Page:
Seven top-ranked US law schools—Yale, Harvard, Berkeley, Stanford, Georgetown, Columbia, and Michigan law schools—have pulled out of the US News & World Report rankings in the past week. If this trend continues, will law students and the firms that hire them focus on a law school’s location as a selection factor even more than they do now?
Law school rankings have long been important to prospective law students. Fifty percent of respondents to a 2021 Bloomberg Law survey stated that ranking was a factor in deciding which law school to attend.
But law school location was at the top of the list, with 71% of respondents stating that it was a factor. “Location” means different things to different people when considering a law school, but it could include considerations like wanting to stay in the area long-term, what the legal market is like, and alumni networks.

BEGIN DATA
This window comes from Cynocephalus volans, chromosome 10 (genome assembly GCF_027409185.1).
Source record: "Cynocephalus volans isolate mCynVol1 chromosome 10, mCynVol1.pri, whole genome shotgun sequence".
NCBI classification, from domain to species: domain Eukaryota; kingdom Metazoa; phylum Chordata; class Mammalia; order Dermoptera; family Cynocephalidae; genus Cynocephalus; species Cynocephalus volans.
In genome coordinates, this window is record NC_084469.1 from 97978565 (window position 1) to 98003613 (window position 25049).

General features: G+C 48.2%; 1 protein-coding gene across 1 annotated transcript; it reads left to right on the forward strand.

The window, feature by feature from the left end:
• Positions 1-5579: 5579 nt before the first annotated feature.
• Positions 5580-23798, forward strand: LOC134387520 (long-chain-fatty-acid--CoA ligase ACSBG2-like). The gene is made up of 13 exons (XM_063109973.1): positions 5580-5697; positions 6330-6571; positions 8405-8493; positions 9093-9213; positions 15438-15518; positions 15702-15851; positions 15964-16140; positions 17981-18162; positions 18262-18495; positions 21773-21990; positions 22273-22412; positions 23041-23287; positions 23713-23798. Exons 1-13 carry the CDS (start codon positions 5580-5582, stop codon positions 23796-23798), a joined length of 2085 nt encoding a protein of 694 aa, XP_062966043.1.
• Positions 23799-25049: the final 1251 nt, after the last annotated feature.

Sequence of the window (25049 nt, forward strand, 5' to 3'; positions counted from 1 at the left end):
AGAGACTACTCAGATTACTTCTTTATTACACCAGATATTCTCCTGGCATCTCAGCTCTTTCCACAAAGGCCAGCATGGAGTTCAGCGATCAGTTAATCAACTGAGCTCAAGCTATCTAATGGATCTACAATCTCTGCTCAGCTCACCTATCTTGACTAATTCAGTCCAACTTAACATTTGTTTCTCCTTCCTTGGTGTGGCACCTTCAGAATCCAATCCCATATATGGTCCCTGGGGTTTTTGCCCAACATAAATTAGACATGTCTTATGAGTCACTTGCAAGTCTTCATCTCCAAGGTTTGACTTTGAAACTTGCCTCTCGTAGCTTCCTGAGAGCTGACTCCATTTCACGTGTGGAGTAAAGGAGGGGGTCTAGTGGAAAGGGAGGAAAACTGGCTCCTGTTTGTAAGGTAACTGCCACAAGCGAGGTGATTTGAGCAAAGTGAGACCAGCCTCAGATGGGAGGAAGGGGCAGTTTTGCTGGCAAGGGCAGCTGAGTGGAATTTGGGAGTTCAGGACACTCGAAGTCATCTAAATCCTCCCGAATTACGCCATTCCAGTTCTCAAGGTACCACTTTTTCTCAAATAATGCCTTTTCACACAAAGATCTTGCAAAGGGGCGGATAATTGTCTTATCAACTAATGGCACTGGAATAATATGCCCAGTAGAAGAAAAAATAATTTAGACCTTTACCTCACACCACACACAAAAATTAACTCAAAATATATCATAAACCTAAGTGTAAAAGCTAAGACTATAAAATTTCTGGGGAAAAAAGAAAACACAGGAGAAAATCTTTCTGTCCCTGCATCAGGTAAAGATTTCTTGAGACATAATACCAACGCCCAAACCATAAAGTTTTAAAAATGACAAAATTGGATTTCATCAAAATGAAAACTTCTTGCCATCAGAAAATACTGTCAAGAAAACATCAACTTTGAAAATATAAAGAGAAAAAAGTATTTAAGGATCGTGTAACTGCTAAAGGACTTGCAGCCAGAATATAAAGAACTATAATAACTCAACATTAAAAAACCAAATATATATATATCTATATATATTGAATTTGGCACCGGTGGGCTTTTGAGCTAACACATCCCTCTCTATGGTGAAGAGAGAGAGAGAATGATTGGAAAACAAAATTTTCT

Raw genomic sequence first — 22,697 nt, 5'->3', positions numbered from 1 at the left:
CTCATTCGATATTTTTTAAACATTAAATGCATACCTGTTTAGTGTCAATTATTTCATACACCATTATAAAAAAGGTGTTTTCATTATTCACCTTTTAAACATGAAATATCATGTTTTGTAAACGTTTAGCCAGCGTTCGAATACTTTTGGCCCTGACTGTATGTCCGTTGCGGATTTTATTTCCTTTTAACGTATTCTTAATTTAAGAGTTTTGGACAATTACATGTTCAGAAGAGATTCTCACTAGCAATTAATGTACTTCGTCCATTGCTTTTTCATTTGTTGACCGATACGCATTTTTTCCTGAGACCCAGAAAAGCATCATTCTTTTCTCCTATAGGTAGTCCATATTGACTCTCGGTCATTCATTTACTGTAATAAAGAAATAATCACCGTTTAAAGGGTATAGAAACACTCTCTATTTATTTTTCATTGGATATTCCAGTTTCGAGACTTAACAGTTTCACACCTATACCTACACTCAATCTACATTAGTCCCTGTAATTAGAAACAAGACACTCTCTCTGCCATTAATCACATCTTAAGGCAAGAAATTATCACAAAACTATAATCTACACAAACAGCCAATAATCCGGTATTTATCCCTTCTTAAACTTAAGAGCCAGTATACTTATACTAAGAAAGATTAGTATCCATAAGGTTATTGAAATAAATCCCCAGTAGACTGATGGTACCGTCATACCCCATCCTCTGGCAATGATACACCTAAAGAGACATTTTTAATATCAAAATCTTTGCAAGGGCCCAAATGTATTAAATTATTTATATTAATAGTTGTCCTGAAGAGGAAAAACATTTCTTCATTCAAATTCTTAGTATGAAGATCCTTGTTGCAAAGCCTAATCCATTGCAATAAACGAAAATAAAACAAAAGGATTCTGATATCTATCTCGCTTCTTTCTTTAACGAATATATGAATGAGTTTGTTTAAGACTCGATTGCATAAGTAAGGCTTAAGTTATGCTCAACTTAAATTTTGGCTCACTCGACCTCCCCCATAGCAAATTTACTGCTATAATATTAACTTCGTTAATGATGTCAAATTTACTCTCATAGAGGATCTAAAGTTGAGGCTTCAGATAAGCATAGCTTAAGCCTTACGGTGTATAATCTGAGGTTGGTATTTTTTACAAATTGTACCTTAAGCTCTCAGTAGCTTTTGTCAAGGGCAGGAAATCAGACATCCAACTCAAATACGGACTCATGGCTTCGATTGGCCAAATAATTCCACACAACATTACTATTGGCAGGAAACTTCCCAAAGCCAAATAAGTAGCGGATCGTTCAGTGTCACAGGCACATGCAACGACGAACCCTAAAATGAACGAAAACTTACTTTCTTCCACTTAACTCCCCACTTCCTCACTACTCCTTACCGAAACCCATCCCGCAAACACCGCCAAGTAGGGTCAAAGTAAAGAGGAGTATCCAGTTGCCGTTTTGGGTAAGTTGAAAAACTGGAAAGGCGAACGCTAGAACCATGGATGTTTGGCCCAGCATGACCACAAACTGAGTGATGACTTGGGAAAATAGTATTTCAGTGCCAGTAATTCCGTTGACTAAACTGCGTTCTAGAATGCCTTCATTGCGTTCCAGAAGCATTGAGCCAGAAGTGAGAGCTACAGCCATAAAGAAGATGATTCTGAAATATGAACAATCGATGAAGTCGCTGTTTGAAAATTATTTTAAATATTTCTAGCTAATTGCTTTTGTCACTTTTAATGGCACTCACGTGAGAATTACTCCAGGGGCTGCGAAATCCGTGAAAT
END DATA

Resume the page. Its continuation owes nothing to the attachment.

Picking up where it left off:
Legal employers have traditionally used the rankings for hiring decisions: the higher a school’s ranking, the higher the caliber of the students, it’s assumed. But law firms also connect with local law schools, regardless of rank, and these ties benefit all parties.
So if the rankings were to disappear tomorrow, how would prospective law students decide whether and where to go to law school? Schools currently in the top ranks will continue to be sought after. But other schools not in the T10 or T20 might find their appeal growing due to the proximity of prospective employers and what the region offers after law school.
Picking the best fit would likely still involve a balancing of many of the factors currently in the US News rankings, and students and employers alike would continue to look at factors like bar passage rate and test scores. But applicants’ plans for work and life after law school could become even more important when they choose where to apply.
(Updated the first paragraph to reflect the University of Michigan’s Nov. 21 announcement.)
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